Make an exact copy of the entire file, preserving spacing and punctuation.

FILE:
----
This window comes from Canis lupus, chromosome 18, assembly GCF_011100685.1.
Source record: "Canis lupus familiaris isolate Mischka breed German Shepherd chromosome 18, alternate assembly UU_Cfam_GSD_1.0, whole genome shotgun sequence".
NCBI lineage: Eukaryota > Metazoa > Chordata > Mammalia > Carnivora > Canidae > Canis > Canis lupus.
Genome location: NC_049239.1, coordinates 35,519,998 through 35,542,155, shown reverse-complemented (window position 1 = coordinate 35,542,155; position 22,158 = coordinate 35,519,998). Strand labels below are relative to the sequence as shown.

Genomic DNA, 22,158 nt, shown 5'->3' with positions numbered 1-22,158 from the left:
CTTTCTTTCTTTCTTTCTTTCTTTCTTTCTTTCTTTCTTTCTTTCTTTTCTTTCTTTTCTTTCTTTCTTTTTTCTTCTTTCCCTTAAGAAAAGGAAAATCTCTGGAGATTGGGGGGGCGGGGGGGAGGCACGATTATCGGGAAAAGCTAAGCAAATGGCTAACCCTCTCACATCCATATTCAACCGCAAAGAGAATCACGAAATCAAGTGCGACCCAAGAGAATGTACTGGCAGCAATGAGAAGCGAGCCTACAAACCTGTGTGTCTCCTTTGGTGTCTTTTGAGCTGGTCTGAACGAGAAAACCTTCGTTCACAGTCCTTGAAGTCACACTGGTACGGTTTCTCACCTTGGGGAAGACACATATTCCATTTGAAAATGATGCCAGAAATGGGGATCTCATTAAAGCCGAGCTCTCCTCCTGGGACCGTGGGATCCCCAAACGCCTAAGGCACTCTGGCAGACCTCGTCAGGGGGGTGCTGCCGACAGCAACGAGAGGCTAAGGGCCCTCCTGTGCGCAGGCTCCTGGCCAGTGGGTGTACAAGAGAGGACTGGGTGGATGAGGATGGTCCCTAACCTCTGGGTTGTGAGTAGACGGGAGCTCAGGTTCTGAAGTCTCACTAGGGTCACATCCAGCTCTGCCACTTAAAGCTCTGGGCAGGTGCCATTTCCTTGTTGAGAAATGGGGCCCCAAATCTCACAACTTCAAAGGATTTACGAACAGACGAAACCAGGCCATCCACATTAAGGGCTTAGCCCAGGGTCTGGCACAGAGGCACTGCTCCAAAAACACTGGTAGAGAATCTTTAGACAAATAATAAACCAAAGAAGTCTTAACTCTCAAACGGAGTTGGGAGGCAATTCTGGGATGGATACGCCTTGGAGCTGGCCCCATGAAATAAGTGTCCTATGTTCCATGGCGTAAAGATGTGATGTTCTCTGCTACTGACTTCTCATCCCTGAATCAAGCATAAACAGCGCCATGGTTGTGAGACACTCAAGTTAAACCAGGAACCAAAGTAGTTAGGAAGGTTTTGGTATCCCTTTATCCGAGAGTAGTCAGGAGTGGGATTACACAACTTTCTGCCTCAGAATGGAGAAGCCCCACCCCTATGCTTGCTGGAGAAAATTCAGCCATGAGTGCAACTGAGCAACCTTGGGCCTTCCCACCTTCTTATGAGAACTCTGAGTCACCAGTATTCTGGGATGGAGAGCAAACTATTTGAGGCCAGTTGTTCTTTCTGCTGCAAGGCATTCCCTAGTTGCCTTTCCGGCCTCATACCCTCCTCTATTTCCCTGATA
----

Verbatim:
This window comes from Canis lupus, chromosome 18, assembly GCF_011100685.1.
Source record: "Canis lupus familiaris isolate Mischka breed German Shepherd chromosome 18, alternate assembly UU_Cfam_GSD_1.0, whole genome shotgun sequence".
NCBI lineage: Eukaryota > Metazoa > Chordata > Mammalia > Carnivora > Canidae > Canis > Canis lupus.
Genome location: NC_049239.1, coordinates 35,519,998 through 35,542,155, shown reverse-complemented (window position 1 = coordinate 35,542,155; position 22,158 = coordinate 35,519,998). Strand labels below are relative to the sequence as shown.

Genomic DNA, 22,158 nt, shown 5'->3' with positions numbered 1-22,158 from the left:
CTTTCTTTCTTTCTTTCTTTCTTTCTTTCTTTCTTTCTTTCTTTCTTTTCTTTCTTTTCTTTCTTTCTTTTTTCTTCTTTCCCTTAAGAAAAGGAAAATCTCTGGAGATTGGGGGGGCGGGGGGGAGGCACGATTATCGGGAAAAGCTAAGCAAATGGCTAACCCTCTCACATCCATATTCAACCGCAAAGAGAATCACGAAATCAAGTGCGACCCAAGAGAATGTACTGGCAGCAATGAGAAGCGAGCCTACAAACCTGTGTGTCTCCTTTGGTGTCTTTTGAGCTGGTCTGAACGAGAAAACCTTCGTTCACAGTCCTTGAAGTCACACTGGTACGGTTTCTCACCTTGGGGAAGACACATATTCCATTTGAAAATGATGCCAGAAATGGGGATCTCATTAAAGCCGAGCTCTCCTCCTGGGACCGTGGGATCCCCAAACGCCTAAGGCACTCTGGCAGACCTCGTCAGGGGGGTGCTGCCGACAGCAACGAGAGGCTAAGGGCCCTCCTGTGCGCAGGCTCCTGGCCAGTGGGTGTACAAGAGAGGACTGGGTGGATGAGGATGGTCCCTAACCTCTGGGTTGTGAGTAGACGGGAGCTCAGGTTCTGAAGTCTCACTAGGGTCACATCCAGCTCTGCCACTTAAAGCTCTGGGCAGGTGCCATTTCCTTGTTGAGAAATGGGGCCCCAAATCTCACAACTTCAAAGGATTTACGAACAGACGAAACCAGGCCATCCACATTAAGGGCTTAGCCCAGGGTCTGGCACAGAGGCACTGCTCCAAAAACACTGGTAGAGAATCTTTAGACAAATAATAAACCAAAGAAGTCTTAACTCTCAAACGGAGTTGGGAGGCAATTCTGGGATGGATACGCCTTGGAGCTGGCCCCATGAAATAAGTGTCCTATGTTCCATGGCGTAAAGATGTGATGTTCTCTGCTACTGACTTCTCATCCCTGAATCAAGCATAAACAGCGCCATGGTTGTGAGACACTCAAGTTAAACCAGGAACCAAAGTAGTTAGGAAGGTTTTGGTATCCCTTTATCCGAGAGTAGTCAGGAGTGGGATTACACAACTTTCTGCCTCAGAATGGAGAAGCCCCACCCCTATGCTTGCTGGAGAAAATTCAGCCATGAGTGCAACTGAGCAACCTTGGGCCTTCCCACCTTCTTATGAGAACTCTGAGTCACCAGTATTCTGGGATGGAGAGCAAACTATTTGAGGCCAGTTGTTCTTTCTGCTGCAAGGCATTCCCTAGTTGCCTTTCCGGCCTCATACCCTCCTCTATTTCCCTGATA